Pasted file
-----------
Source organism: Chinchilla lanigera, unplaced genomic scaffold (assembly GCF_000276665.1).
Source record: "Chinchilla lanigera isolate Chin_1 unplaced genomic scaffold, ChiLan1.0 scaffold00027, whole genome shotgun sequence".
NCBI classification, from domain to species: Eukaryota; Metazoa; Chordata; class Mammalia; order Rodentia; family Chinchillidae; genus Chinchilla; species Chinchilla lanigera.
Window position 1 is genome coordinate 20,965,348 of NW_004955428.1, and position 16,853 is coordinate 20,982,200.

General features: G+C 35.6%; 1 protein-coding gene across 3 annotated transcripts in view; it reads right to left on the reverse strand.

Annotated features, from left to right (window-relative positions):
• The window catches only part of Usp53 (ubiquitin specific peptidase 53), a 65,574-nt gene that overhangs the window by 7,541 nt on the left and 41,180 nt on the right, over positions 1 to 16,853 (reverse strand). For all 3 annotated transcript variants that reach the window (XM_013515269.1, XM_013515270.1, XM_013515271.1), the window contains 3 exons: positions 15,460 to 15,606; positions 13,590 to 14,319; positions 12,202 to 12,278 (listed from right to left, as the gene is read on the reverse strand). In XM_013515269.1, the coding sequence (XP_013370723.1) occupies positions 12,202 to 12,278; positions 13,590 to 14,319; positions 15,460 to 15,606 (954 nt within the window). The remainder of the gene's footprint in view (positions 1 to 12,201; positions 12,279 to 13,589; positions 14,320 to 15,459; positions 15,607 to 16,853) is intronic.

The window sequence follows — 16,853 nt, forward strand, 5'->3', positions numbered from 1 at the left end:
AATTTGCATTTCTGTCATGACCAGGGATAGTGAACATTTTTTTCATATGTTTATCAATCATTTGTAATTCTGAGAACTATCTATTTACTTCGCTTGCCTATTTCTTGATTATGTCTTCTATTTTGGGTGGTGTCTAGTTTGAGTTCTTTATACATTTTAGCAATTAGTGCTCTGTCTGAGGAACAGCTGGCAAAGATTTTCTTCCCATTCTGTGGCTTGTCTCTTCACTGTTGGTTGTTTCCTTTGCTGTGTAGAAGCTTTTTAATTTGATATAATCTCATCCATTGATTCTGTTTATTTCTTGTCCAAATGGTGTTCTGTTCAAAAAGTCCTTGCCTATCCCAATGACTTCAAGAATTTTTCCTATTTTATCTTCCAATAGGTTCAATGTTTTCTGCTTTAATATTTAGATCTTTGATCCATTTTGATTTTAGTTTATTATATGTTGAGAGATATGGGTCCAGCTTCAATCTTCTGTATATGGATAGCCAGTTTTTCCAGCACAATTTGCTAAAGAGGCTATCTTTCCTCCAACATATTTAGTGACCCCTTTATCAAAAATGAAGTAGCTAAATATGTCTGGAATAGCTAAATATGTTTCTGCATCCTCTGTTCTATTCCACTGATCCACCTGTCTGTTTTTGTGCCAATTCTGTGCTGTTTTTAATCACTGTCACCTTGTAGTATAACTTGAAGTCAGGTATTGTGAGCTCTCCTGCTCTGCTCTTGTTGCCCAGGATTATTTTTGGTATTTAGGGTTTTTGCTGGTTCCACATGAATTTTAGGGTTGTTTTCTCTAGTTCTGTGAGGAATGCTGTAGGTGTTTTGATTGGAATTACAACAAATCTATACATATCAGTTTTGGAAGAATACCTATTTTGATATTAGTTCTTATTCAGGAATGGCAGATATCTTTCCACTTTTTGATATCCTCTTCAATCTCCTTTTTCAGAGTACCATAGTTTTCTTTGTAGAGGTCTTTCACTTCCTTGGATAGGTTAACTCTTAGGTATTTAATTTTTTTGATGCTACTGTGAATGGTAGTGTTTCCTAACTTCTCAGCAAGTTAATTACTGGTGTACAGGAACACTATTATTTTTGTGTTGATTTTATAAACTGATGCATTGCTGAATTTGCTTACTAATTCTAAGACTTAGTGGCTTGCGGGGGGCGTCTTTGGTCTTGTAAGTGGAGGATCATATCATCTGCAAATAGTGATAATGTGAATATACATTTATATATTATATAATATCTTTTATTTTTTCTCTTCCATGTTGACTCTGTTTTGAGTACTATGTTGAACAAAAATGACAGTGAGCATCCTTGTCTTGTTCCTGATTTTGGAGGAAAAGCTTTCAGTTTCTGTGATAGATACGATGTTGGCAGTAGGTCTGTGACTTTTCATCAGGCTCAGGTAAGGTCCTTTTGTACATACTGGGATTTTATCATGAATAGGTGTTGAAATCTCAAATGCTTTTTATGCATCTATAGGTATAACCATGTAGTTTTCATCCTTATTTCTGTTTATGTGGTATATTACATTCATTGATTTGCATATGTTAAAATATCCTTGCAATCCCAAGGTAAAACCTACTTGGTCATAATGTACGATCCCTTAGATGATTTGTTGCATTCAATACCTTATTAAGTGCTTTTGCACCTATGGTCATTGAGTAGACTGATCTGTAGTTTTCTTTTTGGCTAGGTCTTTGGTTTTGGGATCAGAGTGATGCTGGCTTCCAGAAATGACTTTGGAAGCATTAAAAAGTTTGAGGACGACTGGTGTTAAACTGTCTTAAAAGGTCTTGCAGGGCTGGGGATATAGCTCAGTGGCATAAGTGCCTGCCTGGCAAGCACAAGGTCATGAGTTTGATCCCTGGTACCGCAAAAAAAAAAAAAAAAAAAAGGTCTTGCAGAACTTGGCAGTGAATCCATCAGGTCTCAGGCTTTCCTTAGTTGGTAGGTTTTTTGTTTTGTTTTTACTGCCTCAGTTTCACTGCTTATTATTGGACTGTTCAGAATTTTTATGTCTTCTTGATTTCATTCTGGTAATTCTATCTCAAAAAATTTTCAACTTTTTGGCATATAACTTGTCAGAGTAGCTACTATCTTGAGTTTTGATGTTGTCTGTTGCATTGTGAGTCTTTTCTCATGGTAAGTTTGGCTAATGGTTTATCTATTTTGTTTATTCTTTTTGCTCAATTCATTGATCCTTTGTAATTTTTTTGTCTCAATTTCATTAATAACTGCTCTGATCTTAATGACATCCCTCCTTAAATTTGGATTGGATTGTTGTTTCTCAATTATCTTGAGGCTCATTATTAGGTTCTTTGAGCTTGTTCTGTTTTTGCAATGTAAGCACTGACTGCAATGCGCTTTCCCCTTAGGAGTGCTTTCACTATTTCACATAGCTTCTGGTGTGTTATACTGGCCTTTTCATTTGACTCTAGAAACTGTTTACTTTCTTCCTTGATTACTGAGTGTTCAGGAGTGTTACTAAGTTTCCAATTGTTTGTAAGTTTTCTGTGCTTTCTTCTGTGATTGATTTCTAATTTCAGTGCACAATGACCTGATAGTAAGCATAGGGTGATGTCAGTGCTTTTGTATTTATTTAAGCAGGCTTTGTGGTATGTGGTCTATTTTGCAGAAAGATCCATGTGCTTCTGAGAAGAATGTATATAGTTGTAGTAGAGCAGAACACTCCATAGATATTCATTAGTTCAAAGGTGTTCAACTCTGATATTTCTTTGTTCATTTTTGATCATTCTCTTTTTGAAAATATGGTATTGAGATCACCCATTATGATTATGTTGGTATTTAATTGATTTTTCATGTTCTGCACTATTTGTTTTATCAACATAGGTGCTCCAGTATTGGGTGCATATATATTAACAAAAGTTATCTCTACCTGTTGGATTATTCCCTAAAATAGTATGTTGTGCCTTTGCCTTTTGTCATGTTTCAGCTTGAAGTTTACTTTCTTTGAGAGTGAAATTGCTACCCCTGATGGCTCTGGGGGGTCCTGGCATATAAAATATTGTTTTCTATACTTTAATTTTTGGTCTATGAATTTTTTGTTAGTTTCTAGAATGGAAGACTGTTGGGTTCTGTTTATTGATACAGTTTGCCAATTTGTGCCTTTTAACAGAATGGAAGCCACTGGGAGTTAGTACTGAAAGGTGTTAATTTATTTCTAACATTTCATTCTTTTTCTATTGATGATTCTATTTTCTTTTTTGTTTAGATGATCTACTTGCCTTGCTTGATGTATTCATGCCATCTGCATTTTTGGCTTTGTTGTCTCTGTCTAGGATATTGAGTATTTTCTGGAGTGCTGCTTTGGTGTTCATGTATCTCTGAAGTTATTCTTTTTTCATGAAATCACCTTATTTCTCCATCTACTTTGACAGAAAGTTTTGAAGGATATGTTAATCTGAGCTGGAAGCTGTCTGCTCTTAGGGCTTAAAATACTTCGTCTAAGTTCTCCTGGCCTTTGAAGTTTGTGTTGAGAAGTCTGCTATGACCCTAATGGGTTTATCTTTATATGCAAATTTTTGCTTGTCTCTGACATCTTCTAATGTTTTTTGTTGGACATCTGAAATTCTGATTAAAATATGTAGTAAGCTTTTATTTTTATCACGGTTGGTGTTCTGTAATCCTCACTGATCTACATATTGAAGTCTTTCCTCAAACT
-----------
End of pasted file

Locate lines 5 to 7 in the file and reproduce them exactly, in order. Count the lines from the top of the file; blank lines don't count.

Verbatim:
General features: G+C 35.6%; 1 protein-coding gene across 3 annotated transcripts in view; it reads right to left on the reverse strand.

Annotated features, from left to right (window-relative positions):
• The window catches only part of Usp53 (ubiquitin specific peptidase 53), a 65,574-nt gene that overhangs the window by 7,541 nt on the left and 41,180 nt on the right, over positions 1 to 16,853 (reverse strand). For all 3 annotated transcript variants that reach the window (XM_013515269.1, XM_013515270.1, XM_013515271.1), the window contains 3 exons: positions 15,460 to 15,606; positions 13,590 to 14,319; positions 12,202 to 12,278 (listed from right to left, as the gene is read on the reverse strand). In XM_013515269.1, the coding sequence (XP_013370723.1) occupies positions 12,202 to 12,278; positions 13,590 to 14,319; positions 15,460 to 15,606 (954 nt within the window). The remainder of the gene's footprint in view (positions 1 to 12,201; positions 12,279 to 13,589; positions 14,320 to 15,459; positions 15,607 to 16,853) is intronic.